The center is examining several fintech or fintech companies that have ties to China, according to media reports. The development comes after India banned 177 Chinese applications after the border clashes in June 2020. This means your loan app could join the list of China-based mobile apps banned in India. This raises two concerns for users: the risk of a data breach and the collection of outstanding loans.
As fintech and lending apps access sensitive information, including account details, the ban could put both your money and data at risk. A few months ago, Indian intelligence agencies flagged the apps banned over user security and privacy concerns, according to reports.
Pravin Kalaiselvan, president of BombayUser rights campaign group Save Them India Foundation said a public interest litigation (PIL) had been filed with the Supreme Court, calling for an investigation of 212 apps with direct or indirect links to the China. “In some cases, the app may be owned directly by a Chinese company, but the investments are redirected through another channel,” he said.
App-based lenders have come under fire for using coercive recovery techniques since foreclosure. Borrowers reported that some lenders were abusing permissions granted when the app was installed to access personal data and contacts, and threatening to call them (read bit.ly/345tl33).
The main complaint is that these apps use sensitive data for loan collection. “There is a strong possibility that some apps will be banned even if customers have outstanding loans because sensitive data is at stake,” Kalaiselvan said.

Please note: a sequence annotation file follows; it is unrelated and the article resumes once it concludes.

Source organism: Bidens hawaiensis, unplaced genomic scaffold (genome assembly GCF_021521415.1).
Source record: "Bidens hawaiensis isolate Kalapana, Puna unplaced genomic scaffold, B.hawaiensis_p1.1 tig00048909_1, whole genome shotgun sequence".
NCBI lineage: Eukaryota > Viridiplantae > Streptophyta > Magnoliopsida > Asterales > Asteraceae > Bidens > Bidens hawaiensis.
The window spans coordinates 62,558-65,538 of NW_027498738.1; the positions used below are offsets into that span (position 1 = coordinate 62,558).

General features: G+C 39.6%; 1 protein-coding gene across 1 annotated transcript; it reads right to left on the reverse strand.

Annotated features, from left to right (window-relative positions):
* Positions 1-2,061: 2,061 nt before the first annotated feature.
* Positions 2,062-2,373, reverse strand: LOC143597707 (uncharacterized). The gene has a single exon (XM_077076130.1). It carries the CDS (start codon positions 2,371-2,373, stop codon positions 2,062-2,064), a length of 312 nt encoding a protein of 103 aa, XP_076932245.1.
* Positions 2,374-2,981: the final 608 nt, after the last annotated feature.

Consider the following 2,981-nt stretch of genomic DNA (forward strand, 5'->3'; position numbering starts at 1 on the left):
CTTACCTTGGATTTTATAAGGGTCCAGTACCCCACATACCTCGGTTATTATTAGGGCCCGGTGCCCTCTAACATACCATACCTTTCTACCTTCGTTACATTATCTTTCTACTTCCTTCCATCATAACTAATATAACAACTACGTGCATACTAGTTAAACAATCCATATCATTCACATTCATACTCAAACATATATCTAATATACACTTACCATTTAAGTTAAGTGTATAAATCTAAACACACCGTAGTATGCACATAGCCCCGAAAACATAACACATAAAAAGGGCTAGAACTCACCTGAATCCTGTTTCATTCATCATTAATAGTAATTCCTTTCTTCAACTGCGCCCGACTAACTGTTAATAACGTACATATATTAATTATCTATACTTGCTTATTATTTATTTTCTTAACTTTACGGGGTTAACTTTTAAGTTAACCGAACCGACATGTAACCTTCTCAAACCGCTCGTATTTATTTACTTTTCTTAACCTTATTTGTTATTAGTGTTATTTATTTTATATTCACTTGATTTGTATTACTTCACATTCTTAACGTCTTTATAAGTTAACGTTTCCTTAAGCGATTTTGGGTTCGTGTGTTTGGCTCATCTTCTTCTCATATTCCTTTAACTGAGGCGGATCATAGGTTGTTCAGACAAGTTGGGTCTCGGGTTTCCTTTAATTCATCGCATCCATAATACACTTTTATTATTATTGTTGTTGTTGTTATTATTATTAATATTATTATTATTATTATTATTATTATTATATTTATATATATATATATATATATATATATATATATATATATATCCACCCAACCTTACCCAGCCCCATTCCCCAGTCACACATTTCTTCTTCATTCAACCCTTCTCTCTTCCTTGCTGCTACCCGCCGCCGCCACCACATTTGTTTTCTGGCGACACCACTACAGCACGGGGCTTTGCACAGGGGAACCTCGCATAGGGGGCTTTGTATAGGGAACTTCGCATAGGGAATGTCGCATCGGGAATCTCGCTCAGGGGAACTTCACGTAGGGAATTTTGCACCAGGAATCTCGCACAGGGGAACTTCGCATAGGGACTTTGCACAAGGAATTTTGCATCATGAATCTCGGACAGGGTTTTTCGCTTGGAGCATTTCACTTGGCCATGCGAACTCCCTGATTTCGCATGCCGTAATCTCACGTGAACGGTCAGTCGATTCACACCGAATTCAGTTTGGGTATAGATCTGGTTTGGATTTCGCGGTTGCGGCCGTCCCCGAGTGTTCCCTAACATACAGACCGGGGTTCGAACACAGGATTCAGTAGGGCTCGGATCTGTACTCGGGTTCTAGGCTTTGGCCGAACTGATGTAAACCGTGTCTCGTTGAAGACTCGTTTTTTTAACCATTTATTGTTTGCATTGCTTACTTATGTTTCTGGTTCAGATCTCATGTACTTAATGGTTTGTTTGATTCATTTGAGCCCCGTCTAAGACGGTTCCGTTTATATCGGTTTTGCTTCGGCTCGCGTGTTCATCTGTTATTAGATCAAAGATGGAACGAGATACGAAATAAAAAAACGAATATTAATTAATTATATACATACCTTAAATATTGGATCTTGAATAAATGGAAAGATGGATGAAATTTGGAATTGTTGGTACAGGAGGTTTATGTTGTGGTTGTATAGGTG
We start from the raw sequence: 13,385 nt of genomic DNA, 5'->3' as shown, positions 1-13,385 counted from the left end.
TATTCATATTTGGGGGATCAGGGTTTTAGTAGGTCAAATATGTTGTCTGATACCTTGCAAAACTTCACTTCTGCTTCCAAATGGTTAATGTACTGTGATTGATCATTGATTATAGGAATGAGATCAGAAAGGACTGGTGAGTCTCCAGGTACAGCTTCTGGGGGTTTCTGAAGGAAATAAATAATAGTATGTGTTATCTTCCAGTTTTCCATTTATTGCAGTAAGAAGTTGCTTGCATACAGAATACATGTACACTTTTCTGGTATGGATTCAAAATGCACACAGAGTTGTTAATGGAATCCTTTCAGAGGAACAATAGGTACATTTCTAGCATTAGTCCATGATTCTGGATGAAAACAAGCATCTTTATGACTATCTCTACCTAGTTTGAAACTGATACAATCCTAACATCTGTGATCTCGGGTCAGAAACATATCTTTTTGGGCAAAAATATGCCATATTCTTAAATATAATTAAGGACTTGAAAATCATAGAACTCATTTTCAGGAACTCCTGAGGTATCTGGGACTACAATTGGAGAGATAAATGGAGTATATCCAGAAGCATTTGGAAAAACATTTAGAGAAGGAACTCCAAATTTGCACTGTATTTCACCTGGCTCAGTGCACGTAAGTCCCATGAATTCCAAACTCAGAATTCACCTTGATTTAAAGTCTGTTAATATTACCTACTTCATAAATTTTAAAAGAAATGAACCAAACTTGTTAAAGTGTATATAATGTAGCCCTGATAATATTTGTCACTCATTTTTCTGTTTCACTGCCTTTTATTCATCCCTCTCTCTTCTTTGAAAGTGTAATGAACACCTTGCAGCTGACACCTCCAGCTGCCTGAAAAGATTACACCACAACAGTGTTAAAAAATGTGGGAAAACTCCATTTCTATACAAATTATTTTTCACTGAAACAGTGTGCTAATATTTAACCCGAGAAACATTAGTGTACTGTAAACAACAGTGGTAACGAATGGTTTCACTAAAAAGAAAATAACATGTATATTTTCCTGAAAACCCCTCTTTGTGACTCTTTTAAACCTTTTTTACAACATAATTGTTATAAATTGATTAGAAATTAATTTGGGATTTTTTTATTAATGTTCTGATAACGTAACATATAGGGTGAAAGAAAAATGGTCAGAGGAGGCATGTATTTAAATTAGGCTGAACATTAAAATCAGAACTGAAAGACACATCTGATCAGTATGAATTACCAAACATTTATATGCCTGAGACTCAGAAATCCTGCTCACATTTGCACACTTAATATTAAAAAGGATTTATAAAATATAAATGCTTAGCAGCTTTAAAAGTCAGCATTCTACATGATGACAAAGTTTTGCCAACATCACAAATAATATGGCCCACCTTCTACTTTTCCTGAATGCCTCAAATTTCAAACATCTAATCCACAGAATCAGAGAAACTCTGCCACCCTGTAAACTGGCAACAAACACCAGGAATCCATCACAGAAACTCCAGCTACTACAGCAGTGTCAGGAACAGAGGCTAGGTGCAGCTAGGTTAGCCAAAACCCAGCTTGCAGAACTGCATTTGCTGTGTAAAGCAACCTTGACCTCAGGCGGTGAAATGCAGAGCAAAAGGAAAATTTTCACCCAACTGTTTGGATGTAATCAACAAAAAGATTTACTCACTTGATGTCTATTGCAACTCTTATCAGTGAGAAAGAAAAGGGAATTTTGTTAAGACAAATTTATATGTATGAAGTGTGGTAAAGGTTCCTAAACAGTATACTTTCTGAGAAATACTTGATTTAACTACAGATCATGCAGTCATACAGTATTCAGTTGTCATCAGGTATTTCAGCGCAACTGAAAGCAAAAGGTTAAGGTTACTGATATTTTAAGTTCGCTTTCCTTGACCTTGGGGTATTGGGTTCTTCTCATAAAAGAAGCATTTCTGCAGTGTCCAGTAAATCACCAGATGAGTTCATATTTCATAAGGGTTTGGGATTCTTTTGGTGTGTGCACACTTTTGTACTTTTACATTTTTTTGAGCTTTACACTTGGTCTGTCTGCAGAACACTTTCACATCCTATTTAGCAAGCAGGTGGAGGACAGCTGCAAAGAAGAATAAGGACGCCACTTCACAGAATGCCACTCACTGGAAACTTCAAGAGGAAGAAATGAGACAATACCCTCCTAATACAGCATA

But what if an app with which you have an open loan is banned?
According to Sameer Aggarwal, founder and CEO of RevFin, a digital lending fintech, to work here, these apps must partner with downstream non-bank financial companies (NBFCs) to disburse the loans.
“These apps typically offer short-term loans (seven to 21 days) with small bills (below ₹20,000), but these are usually fully secured by Chinese fintechs, so there is no credit or fraud risk for NBFCs. If some of these apps are no longer allowed to run, since most loans are short-term, they will likely be picked up before fintechs go out of business. If they are not, they will be reimbursed by Chinese fintechs, ”he said. While applications may not have enough time to get borrowers back, they should be concerned about the credit rating if the loan is not repaid, Aggarwal added. .
Loans can be repaid directly to the NBFC. “If the borrowers face other problems, they can write to the financial mediator appointed by RBI,” he said.
If you anticipate debt collection or credit score issues after an app ban, find out which NBFC the app in question is supported on and contact them.
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